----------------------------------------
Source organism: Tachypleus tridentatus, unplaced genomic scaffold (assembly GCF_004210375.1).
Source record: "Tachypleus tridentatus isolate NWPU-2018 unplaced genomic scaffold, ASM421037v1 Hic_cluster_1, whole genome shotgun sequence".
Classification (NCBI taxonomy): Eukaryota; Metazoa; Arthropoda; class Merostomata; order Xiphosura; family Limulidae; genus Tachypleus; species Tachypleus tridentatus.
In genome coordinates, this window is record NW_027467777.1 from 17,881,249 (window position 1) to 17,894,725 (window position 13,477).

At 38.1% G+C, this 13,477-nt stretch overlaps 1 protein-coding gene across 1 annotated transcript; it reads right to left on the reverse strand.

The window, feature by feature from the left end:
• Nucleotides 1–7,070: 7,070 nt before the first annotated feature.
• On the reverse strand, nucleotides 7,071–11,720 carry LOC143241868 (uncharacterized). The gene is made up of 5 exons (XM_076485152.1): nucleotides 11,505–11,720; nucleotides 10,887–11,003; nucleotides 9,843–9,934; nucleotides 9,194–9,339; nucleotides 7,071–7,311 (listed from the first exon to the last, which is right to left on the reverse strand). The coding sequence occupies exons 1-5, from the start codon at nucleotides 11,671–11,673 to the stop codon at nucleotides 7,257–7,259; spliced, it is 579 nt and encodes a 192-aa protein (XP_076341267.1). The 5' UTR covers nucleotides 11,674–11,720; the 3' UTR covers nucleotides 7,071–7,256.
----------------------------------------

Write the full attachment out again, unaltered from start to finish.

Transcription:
Source organism: Tachypleus tridentatus, unplaced genomic scaffold (assembly GCF_004210375.1).
Source record: "Tachypleus tridentatus isolate NWPU-2018 unplaced genomic scaffold, ASM421037v1 Hic_cluster_1, whole genome shotgun sequence".
Classification (NCBI taxonomy): Eukaryota; Metazoa; Arthropoda; class Merostomata; order Xiphosura; family Limulidae; genus Tachypleus; species Tachypleus tridentatus.
In genome coordinates, this window is record NW_027467777.1 from 17,881,249 (window position 1) to 17,894,725 (window position 13,477).

At 38.1% G+C, this 13,477-nt stretch overlaps 1 protein-coding gene across 1 annotated transcript; it reads right to left on the reverse strand.

The window, feature by feature from the left end:
• Nucleotides 1–7,070: 7,070 nt before the first annotated feature.
• On the reverse strand, nucleotides 7,071–11,720 carry LOC143241868 (uncharacterized). The gene is made up of 5 exons (XM_076485152.1): nucleotides 11,505–11,720; nucleotides 10,887–11,003; nucleotides 9,843–9,934; nucleotides 9,194–9,339; nucleotides 7,071–7,311 (listed from the first exon to the last, which is right to left on the reverse strand). The coding sequence occupies exons 1-5, from the start codon at nucleotides 11,671–11,673 to the stop codon at nucleotides 7,257–7,259; spliced, it is 579 nt and encodes a 192-aa protein (XP_076341267.1). The 5' UTR covers nucleotides 11,674–11,720; the 3' UTR covers nucleotides 7,071–7,256.